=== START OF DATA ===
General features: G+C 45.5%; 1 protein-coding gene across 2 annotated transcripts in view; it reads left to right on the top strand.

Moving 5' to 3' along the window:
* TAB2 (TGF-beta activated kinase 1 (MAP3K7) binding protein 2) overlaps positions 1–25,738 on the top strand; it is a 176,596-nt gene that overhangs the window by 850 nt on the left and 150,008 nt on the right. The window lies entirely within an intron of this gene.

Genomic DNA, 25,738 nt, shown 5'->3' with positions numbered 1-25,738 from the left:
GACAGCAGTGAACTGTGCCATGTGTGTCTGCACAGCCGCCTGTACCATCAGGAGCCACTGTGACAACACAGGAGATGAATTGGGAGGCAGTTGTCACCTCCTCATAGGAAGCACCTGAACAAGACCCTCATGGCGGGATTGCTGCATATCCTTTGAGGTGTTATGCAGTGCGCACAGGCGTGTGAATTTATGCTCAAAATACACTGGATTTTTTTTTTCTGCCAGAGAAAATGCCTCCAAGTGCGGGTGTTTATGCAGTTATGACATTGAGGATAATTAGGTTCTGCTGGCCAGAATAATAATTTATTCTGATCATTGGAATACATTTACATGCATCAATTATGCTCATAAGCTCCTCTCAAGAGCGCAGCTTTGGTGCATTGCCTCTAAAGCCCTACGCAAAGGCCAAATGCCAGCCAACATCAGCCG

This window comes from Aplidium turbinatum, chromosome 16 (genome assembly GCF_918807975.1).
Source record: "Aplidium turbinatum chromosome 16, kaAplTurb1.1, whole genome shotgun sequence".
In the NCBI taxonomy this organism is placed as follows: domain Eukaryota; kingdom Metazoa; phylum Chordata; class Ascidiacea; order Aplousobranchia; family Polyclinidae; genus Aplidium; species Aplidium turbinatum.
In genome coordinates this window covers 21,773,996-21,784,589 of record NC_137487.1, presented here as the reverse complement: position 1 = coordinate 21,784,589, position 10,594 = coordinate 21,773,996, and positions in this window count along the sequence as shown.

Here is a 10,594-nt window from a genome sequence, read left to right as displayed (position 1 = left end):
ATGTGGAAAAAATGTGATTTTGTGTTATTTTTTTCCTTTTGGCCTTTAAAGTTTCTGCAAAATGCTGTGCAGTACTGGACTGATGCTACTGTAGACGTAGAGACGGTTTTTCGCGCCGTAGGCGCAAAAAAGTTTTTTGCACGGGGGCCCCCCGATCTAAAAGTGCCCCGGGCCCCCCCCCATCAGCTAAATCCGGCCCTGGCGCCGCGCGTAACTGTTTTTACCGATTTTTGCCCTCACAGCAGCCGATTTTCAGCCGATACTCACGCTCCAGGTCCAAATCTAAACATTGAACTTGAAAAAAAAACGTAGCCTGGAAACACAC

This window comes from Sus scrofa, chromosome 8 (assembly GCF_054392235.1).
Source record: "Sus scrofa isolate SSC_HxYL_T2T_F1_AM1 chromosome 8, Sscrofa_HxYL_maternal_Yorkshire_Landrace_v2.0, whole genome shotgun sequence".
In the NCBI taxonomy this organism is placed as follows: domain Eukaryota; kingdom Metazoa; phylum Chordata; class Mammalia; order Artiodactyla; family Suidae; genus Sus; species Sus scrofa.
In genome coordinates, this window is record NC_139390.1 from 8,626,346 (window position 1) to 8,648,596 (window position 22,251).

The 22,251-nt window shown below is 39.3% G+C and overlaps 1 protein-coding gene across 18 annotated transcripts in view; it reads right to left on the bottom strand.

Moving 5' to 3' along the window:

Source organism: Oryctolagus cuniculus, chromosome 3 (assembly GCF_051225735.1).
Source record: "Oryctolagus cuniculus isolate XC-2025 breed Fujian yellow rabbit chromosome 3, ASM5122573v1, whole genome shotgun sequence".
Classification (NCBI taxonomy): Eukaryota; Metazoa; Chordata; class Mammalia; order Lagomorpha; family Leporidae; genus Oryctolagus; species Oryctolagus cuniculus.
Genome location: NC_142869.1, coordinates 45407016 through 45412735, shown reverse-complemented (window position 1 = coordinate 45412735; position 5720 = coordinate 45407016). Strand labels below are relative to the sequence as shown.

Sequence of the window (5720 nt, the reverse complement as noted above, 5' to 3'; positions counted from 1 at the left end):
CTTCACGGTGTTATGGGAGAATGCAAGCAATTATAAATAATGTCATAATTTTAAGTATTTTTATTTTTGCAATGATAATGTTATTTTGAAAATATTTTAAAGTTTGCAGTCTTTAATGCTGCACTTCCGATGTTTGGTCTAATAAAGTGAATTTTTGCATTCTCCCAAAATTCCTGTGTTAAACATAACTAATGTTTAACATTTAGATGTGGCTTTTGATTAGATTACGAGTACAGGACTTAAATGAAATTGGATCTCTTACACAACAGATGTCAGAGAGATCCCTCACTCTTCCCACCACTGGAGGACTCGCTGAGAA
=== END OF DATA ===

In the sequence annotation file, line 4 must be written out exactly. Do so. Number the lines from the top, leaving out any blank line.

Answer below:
Genomic DNA, 25,738 nt, shown 5'->3' with positions numbered 1-25,738 from the left: